Your Brain on Reading

How humans process and learn from written words.

1 Located in the parietal lobe, the angular gyrus facilitates communication between different parts of the brain, permitting humans to simultaneously recognize, understand, and remember words on a page.

2  The fusiform gyrus is important in the recognition of familiar shapes in different contexts, such as that of letters and words, regardless of typeface, weight, and capitalization.

3  Crucial for speech function, Broca’s area, in the brain’s left hemisphere, allows humans to read out loud and also plays a role in language comprehension.

4  Situated at the very front of the brain, the prefrontal cortex stores information in the working memory and controls selective ­attention, allowing humans to focus on a text.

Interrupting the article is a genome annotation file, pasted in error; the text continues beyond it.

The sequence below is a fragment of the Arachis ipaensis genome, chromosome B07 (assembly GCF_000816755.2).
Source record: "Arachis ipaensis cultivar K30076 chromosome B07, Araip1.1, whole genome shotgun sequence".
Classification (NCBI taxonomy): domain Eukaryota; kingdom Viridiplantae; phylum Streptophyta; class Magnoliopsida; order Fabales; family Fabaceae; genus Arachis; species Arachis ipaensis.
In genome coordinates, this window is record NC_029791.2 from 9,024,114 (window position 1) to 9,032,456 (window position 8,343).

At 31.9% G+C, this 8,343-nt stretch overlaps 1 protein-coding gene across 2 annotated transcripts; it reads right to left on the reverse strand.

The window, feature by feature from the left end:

5 Embedded deep inside the temporal lobe, the hippocampus forms explicit, nonemotional memories, allowing humans to recall facts learned from reading a book long after they finish it.

6  Governing the comprehension of spoken and written words, the structure known as Wernicke’s area is believed to translate meaningless phonemes such as lo, and ve into meaningful words like love.

7  Connected to the eyes by optic nerves, the visual cortex detects, processes, and recognizes visual information from the outside world.

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1 Response to Your Brain on Reading

  1. Fabulous! If you don’t know, you mght want to watch Dr. Dehaene’s lecture on the topic. He gave it both in French and here in English:

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